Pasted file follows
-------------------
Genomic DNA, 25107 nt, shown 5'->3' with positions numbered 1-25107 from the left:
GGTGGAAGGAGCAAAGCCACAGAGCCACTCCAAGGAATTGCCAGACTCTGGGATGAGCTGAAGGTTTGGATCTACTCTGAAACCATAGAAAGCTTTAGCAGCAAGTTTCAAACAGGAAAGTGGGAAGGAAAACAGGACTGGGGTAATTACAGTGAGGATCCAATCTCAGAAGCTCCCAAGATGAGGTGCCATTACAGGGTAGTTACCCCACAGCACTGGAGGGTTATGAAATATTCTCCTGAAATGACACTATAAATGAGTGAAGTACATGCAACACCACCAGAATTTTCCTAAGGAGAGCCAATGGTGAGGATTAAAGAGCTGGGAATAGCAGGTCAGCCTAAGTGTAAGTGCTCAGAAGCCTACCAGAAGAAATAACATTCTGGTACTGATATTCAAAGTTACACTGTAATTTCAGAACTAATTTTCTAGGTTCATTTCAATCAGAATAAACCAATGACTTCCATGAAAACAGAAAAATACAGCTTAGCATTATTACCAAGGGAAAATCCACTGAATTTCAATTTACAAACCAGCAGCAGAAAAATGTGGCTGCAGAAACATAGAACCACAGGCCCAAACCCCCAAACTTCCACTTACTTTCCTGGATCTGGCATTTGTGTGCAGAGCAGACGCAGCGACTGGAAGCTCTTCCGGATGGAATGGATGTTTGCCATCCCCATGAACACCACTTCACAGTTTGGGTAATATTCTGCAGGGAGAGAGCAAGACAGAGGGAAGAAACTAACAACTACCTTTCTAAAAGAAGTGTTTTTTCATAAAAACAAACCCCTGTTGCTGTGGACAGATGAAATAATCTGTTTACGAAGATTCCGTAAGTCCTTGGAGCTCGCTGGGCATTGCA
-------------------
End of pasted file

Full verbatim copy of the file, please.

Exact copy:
Genomic DNA, 25107 nt, shown 5'->3' with positions numbered 1-25107 from the left:
GGTGGAAGGAGCAAAGCCACAGAGCCACTCCAAGGAATTGCCAGACTCTGGGATGAGCTGAAGGTTTGGATCTACTCTGAAACCATAGAAAGCTTTAGCAGCAAGTTTCAAACAGGAAAGTGGGAAGGAAAACAGGACTGGGGTAATTACAGTGAGGATCCAATCTCAGAAGCTCCCAAGATGAGGTGCCATTACAGGGTAGTTACCCCACAGCACTGGAGGGTTATGAAATATTCTCCTGAAATGACACTATAAATGAGTGAAGTACATGCAACACCACCAGAATTTTCCTAAGGAGAGCCAATGGTGAGGATTAAAGAGCTGGGAATAGCAGGTCAGCCTAAGTGTAAGTGCTCAGAAGCCTACCAGAAGAAATAACATTCTGGTACTGATATTCAAAGTTACACTGTAATTTCAGAACTAATTTTCTAGGTTCATTTCAATCAGAATAAACCAATGACTTCCATGAAAACAGAAAAATACAGCTTAGCATTATTACCAAGGGAAAATCCACTGAATTTCAATTTACAAACCAGCAGCAGAAAAATGTGGCTGCAGAAACATAGAACCACAGGCCCAAACCCCCAAACTTCCACTTACTTTCCTGGATCTGGCATTTGTGTGCAGAGCAGACGCAGCGACTGGAAGCTCTTCCGGATGGAATGGATGTTTGCCATCCCCATGAACACCACTTCACAGTTTGGGTAATATTCTGCAGGGAGAGAGCAAGACAGAGGGAAGAAACTAACAACTACCTTTCTAAAAGAAGTGTTTTTTCATAAAAACAAACCCCTGTTGCTGTGGACAGATGAAATAATCTGTTTACGAAGATTCCGTAAGTCCTTGGAGCTCGCTGGGCATTGCA